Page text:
The army of women who took to social media with the hashtag #MeToo.
The recovering addict, who when asked how he was doing replied, “I’m medium to fair.”
The girlfriend who called in the middle of the night to say she’d left her husband and found someone new.
The coach who admits the team is ill-prepared and its playbook is outdated.
Refreshingly honest— all of them. Their confessions like oxygen in the smog of noise and niceties.
Lately, I have a newfound appreciation for these brief encounters with honesty.
They are brave and something to behold at a time when being airbrushed and animated is applauded and celebrated. When social media hides or highlights secrets. There’s a reason KimYe, J-Rod, Bey and Jay routinely break the internet. It’s not just America’s insatiable appetite for the opulence of these couples; it’s about being the object of envy. Being honest, sharing our real is not nearly as delicious as the drug high of others watching, snap-chatting, and wishing they were him, her, them or us. Thing is, like filters that enhance photos, what we are often admiring, modeling or envying is sometimes not as it appears. Just as the conscientious grocery shopper reads the label before buying, so should the believer before buying in.
“Therefore each of you must put off falsehood and speak truthfully to your neighbor, for we are all members of one body.” (Ephesians 4:25)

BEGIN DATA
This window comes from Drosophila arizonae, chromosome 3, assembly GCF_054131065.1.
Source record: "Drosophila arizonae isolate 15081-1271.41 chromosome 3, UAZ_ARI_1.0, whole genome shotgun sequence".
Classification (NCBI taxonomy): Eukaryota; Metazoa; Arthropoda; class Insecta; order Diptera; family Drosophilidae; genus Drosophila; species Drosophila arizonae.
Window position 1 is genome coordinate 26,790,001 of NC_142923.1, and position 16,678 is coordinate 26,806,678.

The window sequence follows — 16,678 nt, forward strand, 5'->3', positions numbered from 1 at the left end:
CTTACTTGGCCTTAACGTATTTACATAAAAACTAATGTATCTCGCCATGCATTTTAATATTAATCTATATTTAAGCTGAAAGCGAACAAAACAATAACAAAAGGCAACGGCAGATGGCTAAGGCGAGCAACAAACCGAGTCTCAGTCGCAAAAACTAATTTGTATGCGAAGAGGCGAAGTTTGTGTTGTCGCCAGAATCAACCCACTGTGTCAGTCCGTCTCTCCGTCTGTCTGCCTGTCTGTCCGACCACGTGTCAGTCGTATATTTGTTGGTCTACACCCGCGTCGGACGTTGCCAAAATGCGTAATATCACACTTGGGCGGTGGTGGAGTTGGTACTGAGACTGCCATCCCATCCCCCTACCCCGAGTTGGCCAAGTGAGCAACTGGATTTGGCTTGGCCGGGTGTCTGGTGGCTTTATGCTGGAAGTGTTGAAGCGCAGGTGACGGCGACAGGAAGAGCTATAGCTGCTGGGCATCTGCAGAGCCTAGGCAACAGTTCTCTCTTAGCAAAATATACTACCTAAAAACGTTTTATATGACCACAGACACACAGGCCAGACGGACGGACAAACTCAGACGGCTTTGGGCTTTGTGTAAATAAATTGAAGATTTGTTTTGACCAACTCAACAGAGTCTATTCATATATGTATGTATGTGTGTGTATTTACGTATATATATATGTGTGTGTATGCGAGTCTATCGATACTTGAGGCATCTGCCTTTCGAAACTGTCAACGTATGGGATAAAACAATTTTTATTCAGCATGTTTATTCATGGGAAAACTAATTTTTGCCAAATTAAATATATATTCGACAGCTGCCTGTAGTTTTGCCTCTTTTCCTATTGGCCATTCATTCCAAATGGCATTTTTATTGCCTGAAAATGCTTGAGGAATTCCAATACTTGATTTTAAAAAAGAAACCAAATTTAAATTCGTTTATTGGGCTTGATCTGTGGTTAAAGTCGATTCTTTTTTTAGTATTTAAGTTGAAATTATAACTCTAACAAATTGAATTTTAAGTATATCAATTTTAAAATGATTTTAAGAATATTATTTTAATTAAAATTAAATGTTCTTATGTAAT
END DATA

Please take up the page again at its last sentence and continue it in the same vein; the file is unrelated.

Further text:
Why would God take the time to encourage us to be real with one another? Why would the Apostle Paul tell us to boast in our infirmities (2 Corinthians 12:9)? Because denying who we truly are is to deny God. Specifically, it is to reject His craftsmanship when we are fearfully and wonderfully made (Psalm 139:14). To tell a little white lie about our circumstances is to publicly deny His miraculous power to heal. To Photoshop our fears and failures for friends and family is to edit our faith in one another; it’s a missed opportunity to help one another.
“A new command I give to you: Love one another. As I have loved you, so you must love one another.” (John 13:34)
There’s nothing wrong with admiring the hustle of celebrity couples or sucking in our gut for a group photo as long as we avoid subtle and seemingly harmless idolatry. Worshiping at the altar of fill-in-the-blank breeds discontent, ingratitude, and jealousy. As we spend time with loved ones this holiday season and begin the new year, let’s look for opportunities to be refreshingly honest with one another. Let’s surround ourselves with people who are made real. And make the most of the moments when brutal, beautiful honesty can make a real change.